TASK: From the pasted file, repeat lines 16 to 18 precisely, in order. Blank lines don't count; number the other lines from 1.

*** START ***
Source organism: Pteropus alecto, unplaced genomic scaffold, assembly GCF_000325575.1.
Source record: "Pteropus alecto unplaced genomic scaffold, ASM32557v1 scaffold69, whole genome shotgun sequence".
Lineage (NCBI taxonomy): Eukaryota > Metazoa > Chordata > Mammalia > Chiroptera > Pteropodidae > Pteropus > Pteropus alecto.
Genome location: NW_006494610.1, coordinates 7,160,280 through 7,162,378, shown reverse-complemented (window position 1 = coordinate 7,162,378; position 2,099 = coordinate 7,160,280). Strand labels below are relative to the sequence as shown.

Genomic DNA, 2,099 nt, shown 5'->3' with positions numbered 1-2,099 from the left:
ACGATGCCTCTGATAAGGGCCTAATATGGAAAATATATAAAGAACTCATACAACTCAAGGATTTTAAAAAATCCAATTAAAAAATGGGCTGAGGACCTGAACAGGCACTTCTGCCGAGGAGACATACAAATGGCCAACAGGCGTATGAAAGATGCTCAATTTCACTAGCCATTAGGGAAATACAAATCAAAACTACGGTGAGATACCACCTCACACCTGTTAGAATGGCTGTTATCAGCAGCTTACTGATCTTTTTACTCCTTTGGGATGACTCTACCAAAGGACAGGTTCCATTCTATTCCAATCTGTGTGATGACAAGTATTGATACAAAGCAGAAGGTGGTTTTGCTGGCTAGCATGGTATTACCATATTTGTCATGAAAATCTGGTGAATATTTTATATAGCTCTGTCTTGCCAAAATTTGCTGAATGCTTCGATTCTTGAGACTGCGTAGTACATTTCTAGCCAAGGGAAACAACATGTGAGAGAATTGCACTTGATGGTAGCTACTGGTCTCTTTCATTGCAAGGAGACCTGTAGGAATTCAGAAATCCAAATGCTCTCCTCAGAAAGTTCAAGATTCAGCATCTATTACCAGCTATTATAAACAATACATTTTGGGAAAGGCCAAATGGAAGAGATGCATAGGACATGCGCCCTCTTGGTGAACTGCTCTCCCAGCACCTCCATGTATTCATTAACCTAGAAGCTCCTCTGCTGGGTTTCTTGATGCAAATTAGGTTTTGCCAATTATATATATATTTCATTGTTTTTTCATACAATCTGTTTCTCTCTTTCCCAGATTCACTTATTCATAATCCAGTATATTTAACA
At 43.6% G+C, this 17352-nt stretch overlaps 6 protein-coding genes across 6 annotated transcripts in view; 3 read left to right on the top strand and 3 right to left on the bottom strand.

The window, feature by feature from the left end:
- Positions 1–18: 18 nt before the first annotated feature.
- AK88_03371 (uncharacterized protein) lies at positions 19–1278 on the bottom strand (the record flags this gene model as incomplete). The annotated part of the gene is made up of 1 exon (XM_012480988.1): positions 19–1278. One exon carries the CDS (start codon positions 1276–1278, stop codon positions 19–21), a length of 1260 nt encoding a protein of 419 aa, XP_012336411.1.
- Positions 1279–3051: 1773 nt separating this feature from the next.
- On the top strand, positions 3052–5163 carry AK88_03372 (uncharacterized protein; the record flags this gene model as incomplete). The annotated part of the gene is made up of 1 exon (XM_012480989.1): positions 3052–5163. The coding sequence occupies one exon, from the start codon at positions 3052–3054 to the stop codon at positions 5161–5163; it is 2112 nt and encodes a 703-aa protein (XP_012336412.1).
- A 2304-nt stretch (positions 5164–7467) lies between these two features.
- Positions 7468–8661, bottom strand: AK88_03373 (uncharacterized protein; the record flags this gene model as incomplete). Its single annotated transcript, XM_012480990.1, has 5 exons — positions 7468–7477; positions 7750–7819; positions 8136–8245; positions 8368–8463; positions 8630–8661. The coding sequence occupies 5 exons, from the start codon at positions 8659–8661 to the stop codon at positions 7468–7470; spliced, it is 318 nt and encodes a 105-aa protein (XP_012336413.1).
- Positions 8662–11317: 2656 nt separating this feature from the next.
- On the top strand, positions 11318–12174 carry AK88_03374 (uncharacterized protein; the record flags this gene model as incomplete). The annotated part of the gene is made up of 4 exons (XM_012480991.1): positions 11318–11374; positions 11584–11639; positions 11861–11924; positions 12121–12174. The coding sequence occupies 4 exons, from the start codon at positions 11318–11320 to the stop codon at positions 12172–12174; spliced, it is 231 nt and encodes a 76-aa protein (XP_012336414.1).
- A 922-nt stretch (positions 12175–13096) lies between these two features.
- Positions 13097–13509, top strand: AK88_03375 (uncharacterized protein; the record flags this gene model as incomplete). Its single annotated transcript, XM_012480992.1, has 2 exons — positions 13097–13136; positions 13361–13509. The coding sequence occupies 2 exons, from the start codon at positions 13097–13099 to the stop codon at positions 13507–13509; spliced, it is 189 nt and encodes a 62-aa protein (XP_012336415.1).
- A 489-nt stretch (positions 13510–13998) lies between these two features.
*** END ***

- On the top strand, positions 11318–12174 carry AK88_03374 (uncharacterized protein; the record flags this gene model as incomplete). The annotated part of the gene is made up of 4 exons (XM_012480991.1): positions 11318–11374; positions 11584–11639; positions 11861–11924; positions 12121–12174. The coding sequence occupies 4 exons, from the start codon at positions 11318–11320 to the stop codon at positions 12172–12174; spliced, it is 231 nt and encodes a 76-aa protein (XP_012336414.1).
- A 922-nt stretch (positions 12175–13096) lies between these two features.
- Positions 13097–13509, top strand: AK88_03375 (uncharacterized protein; the record flags this gene model as incomplete). Its single annotated transcript, XM_012480992.1, has 2 exons — positions 13097–13136; positions 13361–13509. The coding sequence occupies 2 exons, from the start codon at positions 13097–13099 to the stop codon at positions 13507–13509; spliced, it is 189 nt and encodes a 62-aa protein (XP_012336415.1).